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The Forever Man

By:Carolyn Davidson

The Forever Man
Carolyn Davidson

       Chapter One

"I believe I have a solution to your problem, Miss Johanna." The  Reverend Hughes folded his hands precisely and rubbed one thumb the  length of the other, his eyes never leaving the young woman seated  across the table from him.

Johanna nodded politely. Entertaining well-meaning townfolk had become a  way of life over the past months. Seemingly, setting her life in order  was the goal of every person who'd known Fred and Mary Patterson.

"When your daddy died, I knew it would seem like the end of the world to  you, Johanna. That's why we've all been putting our heads together,  trying to help you get settled."

She was about as settled as any old maid ever was, Johanna figured, but  perhaps the preacher had a trick or two up his sleeve. If he could come  up with a way to clean up the last of the garden, milk six cows and tend  to a yardful of laying hens, besides lugging six bushels of apples into  the fruit cellar during the next twelve hours, it would be a miracle  fit for a sermon come Sunday morning.

"Are you listening to me, Miss Johanna?" Theodore Hughes leaned over the  table, his eyes filled with concern as he sought to meet her gaze. "I  feel the events of the past months have sent you into a true decline.  You almost appear to be in the depths of despair this morning."

It was more she'd like to be in the depths of her feather tick this  morning, Johanna thought. Her every muscle aching, her eyes burning from  lack of sleep and her empty stomach growling were surely enough reason  to feel despair. If she was the sort to fall into that trap.

"Perhaps I came too early in the day, my dear. However, I felt it could  never be too early to bring good tidings your way." Leaning over the  table in her direction, the preacher smiled with kindly humor.

"Good tidings?" She'd heard nothing but foolishness and claptrap from  the steady stream of townspeople heading her way lately. Good tidings  might be a relief.

"Your daddy left you a fine place, Miss Johanna. But if you can't tend  it properly, you won't be able to hold on to it, what with the mortgage  at the bank and your stock to care for and the rest of the apple crop to  get in."

She knew all that, Johanna thought glumly. She'd had four solid offers  from neighboring farmers wanting to buy her place, one offer to teach  school in the next county, and a proposal from Neville Olson. Whether he  wanted to marry her or her farm, she hadn't quite determined before she  escorted him off the porch.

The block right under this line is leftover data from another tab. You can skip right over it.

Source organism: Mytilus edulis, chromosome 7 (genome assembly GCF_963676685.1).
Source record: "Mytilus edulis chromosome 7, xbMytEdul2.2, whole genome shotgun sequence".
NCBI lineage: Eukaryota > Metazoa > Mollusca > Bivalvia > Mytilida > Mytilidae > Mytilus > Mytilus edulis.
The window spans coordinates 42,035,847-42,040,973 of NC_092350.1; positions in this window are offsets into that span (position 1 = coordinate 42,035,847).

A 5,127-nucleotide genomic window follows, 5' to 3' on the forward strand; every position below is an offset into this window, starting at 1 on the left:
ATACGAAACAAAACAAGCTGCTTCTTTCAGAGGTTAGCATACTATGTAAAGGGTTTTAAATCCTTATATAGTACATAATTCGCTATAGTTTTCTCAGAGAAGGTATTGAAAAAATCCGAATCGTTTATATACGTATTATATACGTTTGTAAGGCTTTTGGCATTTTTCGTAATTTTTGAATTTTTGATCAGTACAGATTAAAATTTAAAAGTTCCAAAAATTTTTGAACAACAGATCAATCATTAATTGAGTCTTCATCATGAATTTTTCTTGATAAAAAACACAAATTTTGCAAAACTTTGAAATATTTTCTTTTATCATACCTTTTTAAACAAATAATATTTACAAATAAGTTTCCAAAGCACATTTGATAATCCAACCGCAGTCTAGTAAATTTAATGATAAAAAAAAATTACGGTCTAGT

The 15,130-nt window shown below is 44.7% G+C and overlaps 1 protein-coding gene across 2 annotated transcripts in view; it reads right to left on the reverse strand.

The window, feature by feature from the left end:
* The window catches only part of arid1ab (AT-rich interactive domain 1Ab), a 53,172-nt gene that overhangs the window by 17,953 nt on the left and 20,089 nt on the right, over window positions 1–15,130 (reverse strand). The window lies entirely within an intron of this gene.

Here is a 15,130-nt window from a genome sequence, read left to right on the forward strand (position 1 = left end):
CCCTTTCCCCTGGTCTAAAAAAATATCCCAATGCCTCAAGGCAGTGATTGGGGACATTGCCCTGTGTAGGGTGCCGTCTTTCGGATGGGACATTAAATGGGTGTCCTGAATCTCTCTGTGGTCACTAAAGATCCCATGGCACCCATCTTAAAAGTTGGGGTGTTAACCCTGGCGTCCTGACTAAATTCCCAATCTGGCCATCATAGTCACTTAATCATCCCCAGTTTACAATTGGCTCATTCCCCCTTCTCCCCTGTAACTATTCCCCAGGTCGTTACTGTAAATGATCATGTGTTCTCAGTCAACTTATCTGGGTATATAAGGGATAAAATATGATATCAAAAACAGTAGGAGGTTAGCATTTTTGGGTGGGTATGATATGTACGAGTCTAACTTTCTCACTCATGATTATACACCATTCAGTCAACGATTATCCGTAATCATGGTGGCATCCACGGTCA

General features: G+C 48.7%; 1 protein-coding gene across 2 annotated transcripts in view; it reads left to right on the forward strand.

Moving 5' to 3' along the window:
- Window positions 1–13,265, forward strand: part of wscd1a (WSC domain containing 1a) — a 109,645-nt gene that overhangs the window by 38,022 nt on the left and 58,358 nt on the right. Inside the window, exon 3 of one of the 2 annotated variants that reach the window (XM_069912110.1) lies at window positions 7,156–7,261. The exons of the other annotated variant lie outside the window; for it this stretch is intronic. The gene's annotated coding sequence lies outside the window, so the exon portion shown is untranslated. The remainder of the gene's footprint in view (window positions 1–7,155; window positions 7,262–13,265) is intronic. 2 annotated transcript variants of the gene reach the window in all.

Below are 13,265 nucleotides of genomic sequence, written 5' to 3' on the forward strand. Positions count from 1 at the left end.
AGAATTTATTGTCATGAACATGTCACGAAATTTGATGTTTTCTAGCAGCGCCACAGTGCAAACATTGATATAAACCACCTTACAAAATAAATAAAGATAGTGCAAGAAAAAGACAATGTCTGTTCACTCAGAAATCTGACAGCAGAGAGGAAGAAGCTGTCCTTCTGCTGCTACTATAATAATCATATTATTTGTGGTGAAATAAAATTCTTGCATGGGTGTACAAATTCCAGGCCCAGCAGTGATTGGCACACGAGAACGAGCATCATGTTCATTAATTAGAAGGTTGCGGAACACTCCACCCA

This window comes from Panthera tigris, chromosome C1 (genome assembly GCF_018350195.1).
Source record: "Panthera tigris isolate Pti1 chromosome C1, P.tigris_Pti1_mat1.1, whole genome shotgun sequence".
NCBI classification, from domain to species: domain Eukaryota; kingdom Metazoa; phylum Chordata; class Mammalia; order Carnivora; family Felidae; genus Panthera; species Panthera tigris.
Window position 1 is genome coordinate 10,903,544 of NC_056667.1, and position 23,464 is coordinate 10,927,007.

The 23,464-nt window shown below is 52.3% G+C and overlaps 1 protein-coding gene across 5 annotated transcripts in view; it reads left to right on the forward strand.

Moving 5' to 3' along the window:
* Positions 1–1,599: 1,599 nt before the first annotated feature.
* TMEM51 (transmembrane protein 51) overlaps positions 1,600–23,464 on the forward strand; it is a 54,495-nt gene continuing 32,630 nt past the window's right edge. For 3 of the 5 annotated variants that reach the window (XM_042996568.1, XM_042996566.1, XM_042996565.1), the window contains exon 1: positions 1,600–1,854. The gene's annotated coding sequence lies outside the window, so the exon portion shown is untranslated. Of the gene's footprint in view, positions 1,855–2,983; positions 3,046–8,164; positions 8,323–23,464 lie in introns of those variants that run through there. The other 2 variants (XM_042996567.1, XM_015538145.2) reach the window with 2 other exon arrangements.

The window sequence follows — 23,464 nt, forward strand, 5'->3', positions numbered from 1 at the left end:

"You're a woman of means, Miss Johanna," the preacher told her quietly.  "I've been concerned that you not be taken in by any scalawags or given  poor advice, even by well-meaning folks hereabouts. And late last night,  the good Lord sent the answer to your problem right to my door."

Johanna resisted the urge to place her head on the table and close her  eyes. Whatever the man was nattering about, she was too tired to care.  Moving the big ladder from tree to tree, then climbing it, to pick  apples all day yesterday had about done her in. As a matter of fact, if  she didn't get moving, chances were she just might not be able to resist  taking a nap on the kitchen table, preacher or no.

" … one boy is about seven, the other just a little fella. Mr.  Montgomery-Tate is his given name-is willing to come out here right  away, this forenoon in fact, and talk it over with you." Face beaming,  the preacher paused for breath. "I'm just delighted with this turn of  events, Miss Johanna. I feel it's a real answer to your problem, one  your daddy would have approved."

Johanna blinked. Somewhere along the way, she'd lost track of this  conversation. Who in the dickens was this Mr. Montgomery? And what did  two little boys have to do with her?

"I'm aware you must be awestruck by the providential aspects of such a  happening," the preacher continued. "I felt the very same way when  everything began to dovetail together last evening. Why, I almost drove  right out here then, but it was almost sundown, and I knew you'd be  ready to retire for the night."

Fat chance, thought Johanna. At sundown, she'd been separating the milk  and getting ready to churn the butter for delivery to the general store  in town today. A two-mile walk, one way. She lifted her hand to press  against her middle. No wonder her stomach was grinding away beneath her  palm. She'd gone without supper last night, and now the preacher had  dragged her in from the barn before she had a chance to eat breakfast  this morning.